Defense Department military and civilian members participated in a worldwide campaign that resulted in the donation of nearly 3.3 million pounds of perishable and nonperishable food to fill local food banks that provide food for families in need.
Despite this year’s campaign being delayed for a month, the department has surpassed last year’s total by collecting 3,289,418 pounds. This year’s campaign is an even bigger success because it collected 12,338 more pounds than last year in only 60 days, said Thompson, who served as the DoD champion, or the person who oversaw this year’s Feds Feed Families campaign for the Defense Department.
“When you’re out of school that means you’re home, and the need for food is greater. So, the federal government chose to conduct the campaign during the summer months to fill the shelves in the food banks across the country,” Thompson said. “DoD pulled together and this donation was not only the most we’ve ever seen, but was done in less time.”
She noted that this year’s total equates to roughly 54,824 pounds of food donations or five semi-trucks full — each day — for 60 days.
How Feds Feed Families Began
The Feds Feed Families campaign was established in April 2009, when President Barack Obama signed the Edward M. Kennedy Serve America Act, which encouraged federal employees to expand their service and support to communities, Thompson said.
The Office of Personnel Management answered the call and charged chief human capital officers to lead the program throughout the federal government, allowing the DoD in particular to campaign and collect food far beyond theNational Capital Region in concert with the Department of Agriculture’s efforts.
“We’ve been able to help others throughout the country and the world,” said Berthina Jamison, civilian personnel policy strategic program analyst. She described “gleaning organizations” throughout the United States, includingWashington, Ohio, Illinois, and Alaska, in which farmers allow DoD volunteers to visit crops and pick the second harvest for families in need.
“[The harvests] go directly to the food banks so people can put it on their tables,” Jamison said.
Jamison said campaign-affiliated activities and services organizations have donated food from overseas and a fair amount of those donations also help military members in need.
Since the first crop harvests are typically sent to grocery stores, the second harvest may not always be shipped right away, Jamison explained. So DoD, in conjunction with farmers, has been able to gather and move crops from warehouses and farms to food banks, she added.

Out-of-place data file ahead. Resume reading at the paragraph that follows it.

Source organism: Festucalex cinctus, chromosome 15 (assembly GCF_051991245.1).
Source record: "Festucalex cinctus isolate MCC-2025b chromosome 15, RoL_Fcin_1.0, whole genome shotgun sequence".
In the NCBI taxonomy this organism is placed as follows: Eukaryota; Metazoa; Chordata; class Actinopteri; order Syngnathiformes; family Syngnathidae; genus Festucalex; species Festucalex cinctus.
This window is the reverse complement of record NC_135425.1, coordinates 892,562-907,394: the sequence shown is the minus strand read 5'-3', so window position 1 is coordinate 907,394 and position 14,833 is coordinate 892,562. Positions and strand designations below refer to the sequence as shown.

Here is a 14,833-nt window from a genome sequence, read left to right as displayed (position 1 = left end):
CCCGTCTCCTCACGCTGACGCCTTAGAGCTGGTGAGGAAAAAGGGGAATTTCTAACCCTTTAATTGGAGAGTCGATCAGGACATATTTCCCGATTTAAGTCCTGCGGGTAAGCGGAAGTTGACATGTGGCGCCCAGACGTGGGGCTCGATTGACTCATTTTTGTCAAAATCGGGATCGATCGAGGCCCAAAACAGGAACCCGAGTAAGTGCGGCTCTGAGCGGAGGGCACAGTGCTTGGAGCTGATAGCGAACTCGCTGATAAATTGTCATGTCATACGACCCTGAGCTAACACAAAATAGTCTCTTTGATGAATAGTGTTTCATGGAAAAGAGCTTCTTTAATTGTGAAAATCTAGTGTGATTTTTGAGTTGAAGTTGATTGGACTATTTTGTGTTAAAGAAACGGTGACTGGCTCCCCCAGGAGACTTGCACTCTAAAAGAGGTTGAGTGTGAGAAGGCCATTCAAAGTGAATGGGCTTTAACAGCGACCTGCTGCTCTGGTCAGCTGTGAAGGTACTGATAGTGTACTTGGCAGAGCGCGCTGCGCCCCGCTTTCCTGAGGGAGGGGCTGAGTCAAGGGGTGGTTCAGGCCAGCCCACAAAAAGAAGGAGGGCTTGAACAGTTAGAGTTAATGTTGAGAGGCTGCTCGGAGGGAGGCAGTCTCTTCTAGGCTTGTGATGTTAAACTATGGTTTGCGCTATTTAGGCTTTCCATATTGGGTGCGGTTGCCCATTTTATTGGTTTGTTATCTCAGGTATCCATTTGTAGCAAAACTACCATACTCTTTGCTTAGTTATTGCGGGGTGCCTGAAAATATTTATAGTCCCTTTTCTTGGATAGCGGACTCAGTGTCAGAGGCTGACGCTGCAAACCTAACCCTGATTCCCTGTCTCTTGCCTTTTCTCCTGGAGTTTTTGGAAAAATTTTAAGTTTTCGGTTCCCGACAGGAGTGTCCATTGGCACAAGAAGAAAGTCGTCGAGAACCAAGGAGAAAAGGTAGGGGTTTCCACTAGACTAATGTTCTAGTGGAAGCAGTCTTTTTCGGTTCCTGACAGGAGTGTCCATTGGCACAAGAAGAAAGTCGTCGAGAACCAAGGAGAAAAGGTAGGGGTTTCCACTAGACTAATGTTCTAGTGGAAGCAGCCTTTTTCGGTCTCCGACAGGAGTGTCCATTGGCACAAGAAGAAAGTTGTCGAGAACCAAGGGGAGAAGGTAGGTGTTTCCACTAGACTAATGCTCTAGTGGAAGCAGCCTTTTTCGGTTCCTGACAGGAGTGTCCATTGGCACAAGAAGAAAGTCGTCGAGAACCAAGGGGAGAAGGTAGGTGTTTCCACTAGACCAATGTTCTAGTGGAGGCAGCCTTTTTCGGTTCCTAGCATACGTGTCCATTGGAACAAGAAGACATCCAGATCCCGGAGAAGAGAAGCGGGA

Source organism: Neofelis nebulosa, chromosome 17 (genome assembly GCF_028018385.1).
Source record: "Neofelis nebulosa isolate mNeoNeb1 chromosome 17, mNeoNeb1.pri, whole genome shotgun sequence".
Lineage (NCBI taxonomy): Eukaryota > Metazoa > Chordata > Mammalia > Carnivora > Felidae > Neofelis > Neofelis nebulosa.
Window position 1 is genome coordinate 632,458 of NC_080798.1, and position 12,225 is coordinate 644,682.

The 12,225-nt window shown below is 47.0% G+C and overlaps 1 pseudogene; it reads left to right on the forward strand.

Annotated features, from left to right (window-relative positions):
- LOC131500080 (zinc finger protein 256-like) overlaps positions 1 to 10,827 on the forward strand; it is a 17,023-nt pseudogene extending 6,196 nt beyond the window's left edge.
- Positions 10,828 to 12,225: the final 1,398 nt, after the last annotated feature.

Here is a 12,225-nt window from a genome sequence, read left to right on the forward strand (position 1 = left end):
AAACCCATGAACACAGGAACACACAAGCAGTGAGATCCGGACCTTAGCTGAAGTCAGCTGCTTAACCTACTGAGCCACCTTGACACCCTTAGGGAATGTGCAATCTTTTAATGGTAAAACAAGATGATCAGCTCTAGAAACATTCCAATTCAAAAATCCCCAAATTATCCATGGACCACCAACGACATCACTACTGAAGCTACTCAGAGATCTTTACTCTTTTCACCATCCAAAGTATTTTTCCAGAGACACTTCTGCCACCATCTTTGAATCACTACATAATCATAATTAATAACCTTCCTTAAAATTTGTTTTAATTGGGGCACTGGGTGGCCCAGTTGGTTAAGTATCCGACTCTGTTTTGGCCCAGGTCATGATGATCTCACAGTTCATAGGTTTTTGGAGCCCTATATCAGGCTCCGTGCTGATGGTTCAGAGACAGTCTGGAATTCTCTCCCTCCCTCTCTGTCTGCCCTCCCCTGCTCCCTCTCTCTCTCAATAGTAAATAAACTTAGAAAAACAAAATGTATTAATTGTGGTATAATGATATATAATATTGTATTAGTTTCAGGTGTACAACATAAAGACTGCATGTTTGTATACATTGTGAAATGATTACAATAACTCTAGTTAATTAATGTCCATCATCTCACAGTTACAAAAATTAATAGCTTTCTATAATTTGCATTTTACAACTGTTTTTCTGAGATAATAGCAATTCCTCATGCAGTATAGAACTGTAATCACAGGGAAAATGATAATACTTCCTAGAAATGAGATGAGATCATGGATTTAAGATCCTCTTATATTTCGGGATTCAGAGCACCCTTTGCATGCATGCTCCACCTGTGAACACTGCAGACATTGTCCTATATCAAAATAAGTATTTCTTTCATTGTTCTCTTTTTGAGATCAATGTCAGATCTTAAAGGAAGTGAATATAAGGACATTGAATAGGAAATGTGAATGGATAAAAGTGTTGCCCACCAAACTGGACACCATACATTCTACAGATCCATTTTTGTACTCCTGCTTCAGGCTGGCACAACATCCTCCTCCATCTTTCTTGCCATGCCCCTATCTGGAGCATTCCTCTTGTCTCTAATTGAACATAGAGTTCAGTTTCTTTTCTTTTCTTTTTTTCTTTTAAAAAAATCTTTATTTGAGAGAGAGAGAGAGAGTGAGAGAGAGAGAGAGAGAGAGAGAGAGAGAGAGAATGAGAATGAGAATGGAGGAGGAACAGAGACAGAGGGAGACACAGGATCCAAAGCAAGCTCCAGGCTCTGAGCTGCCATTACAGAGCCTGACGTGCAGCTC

Service Members Provide Assistance
Rama Latin, charitable campaigns administrator for the Navy, has been with the campaign since its beginning and has worked extensively with the Navy chaplains to distribute food throughout the Washington, D.C., area, and other regions including Guam, Guantanamo Bay in Cuba, Key West, Florida, and more.
“It’s part of the culture of philanthropy in the Navy and all the services,” Latin said. “I appreciate knowing that a lot of people won’t go hungry not just because of our efforts, but of the military members who’ve sacrificed and go the extra mile to pick, sort and deliver fresh food as a global force for good.”
Latin also explained that Naval Air Stations Jacksonville and Pensacola in Florida have collected food through a combined effort with the to ensure the donations remain robust and military and civilians converge to share food collection opportunities.
Randy Eller, the Defense Commissary Agency’s deputy director of logistics, said 155 commissaries served as Feds Feed Families donation drop-off points, and customers also purchased prepared gift packages which also made their way around the world, thanks to year-round partnerships with food banks.
“We take those donations directly to the food banks,” Eller said.
The commissary agency’s contributions alone totaled about 1,101,852 pounds, roughly a third of DoD’s total donations.
“Some of [our military members] are lower-ranking, but through their spirit of giving — even if it’s just two cans of beans — they’re doing it,” Eller said. “It’s a wonderful thing to see where their hearts are at when it comes to things like this.”
Thompson said defense agencies and organizations and the military services conduct their own marketing campaigns and requests for Feds Feed Families campaign participation.
“For example, we had directors in Civilian Personnel Policy/Defense Civilian Personnel Advisory Service compete internally, and we actually ended up with more than 5,000 pounds of food donated,” Thompson said. “The prize was just for some pizza. … And we won, by the way.”
Jamison shared her personal stake in the campaign.
“It’s just the most patriotic thing that we can do to serve our community,” she said. “This is America — nobody should ever go hungry … so any time that we can give to our nation and our communities, we should.”
Thompson said much more work needs to be done to fight hunger.
“I don’t think hunger is going to end — so I hope the next administration will carry on the torch of this campaign,” Thompson said. “As public servants, this is just a better way for us to give, to serve. We fight our nation’s wars, but this is still a war, a war against hunger.”
Over the past seven years, the federal workforce has collected 42.1 million pounds of food and nonperishable items, said officials, noting that during last year’s Feds Feed Families drive food donations across the federal government totaled 15 million pounds of food items.
By Amaani Lyle, @LyleDoDNews